Finally, if you are looking for practical information on how to prevent and treat chronic low back pain in a clearly defined framework you can follow at home, check out my book Back Pain Unlocked for a comprehensive solution.

Do you experience chronic back pain? Have you noticed certain symptoms that you didn’t notice before you were younger? What tips have helped you to maintain good spinal health and alleviate back pain?

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Bunny DUBose

I was so thankful to have read this article! I’ve suffered many years with severe chronic pain. My pain has worsened and I’m only getting 3 hours of relief from taking Percocet 7.5 and can only take it every 8 hours. I use medical Marijuana and it to doesn’t last long either. I have lost a lot of weight and my pain is now out of control to the point that I only sleep for a couple of hours before the pain wakes me up.
I have an appointment with my pain management doc next week and will request an MIR. Thank you for this information as it was very informative to me.


Here’s a link to the Mayo Clinic with back exercises. These have helped me a lot!

Wendy Hewgill

Thanks, Marie. I do these exercises every day , 🙂

Wendy Hewgill

Has anyone purchased the book by this articles author? Is it helpful or informative at all, or is it just another needless purchase?

Lex Gonzales

Hi Wendy,

Here’s an Amazon link so you can take a look at some of the readers’ reviews:

Stay healthy and live fully,

Mary T. Lynch

I’m in my 70s and I find the best thing for back pain was walking every day. When I was working full-time from 9 to 5 and sitting at my desk my back pain was sometimes awful.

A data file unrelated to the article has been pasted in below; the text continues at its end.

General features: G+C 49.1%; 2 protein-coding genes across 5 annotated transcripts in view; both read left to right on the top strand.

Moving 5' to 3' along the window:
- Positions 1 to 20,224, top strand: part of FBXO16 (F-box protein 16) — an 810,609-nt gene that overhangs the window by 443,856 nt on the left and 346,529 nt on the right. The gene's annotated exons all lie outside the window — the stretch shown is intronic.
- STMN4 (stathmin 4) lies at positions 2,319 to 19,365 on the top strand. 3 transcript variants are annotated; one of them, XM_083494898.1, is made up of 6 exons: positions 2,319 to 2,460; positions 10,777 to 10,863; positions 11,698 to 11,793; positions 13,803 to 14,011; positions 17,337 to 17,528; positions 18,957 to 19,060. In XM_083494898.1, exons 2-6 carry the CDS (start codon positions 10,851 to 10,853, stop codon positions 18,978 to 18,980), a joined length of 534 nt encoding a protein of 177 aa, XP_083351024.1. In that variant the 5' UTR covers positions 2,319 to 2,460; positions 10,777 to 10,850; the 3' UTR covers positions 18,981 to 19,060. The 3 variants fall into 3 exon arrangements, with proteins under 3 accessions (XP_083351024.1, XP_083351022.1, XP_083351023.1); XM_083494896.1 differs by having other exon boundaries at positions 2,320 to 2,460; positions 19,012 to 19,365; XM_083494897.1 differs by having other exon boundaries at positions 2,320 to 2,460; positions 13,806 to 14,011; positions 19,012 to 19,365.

Lex Gonzales

Great insight Mary!

In fact, in my book BACK PAIN UNLOCKED, I shared the findings of a team of researchers in 2017 who did a systematic review and meta-analysis of the existing scientific studies and found out that, “Pain, disability, fear-avoidance, and quality of life all IMPROVED with a walking program.”

Keep on walking, Mary!

Charles Quinn

I agree. I developed chronic back pain for which I saw a physical therapist for 1 month. I faithfully did the stretches and exercises that I was given and also found that walking helped a lot (sometimes it hurt while I was walking but would feel much better the next day). It took 2 years but I made a full recovery and now 4 years later I am still pain free thanks to regular stretching, exercise, and walking.

Bunny DUBose

Unfortunately I can’t walk very far anymore, it’s a real challenge and my life is not the same as I’m missing out on a lot of family and friends gat togethers. It’s so sad to me that I can no longer go to church as I can’t sit for
very long either, I’m thankful that I can watch my Catholic Mass every Sunday on TV. Wish that I could walk even for 10 minutes.

The Author

Dr. Lex Gonzales, PT, DPT received his degree of Doctor of Physical Therapy from the University of South Florida in the USA. He has been a physiotherapist for over 24 years with a special interest in the geriatric or older adult population. Visit him at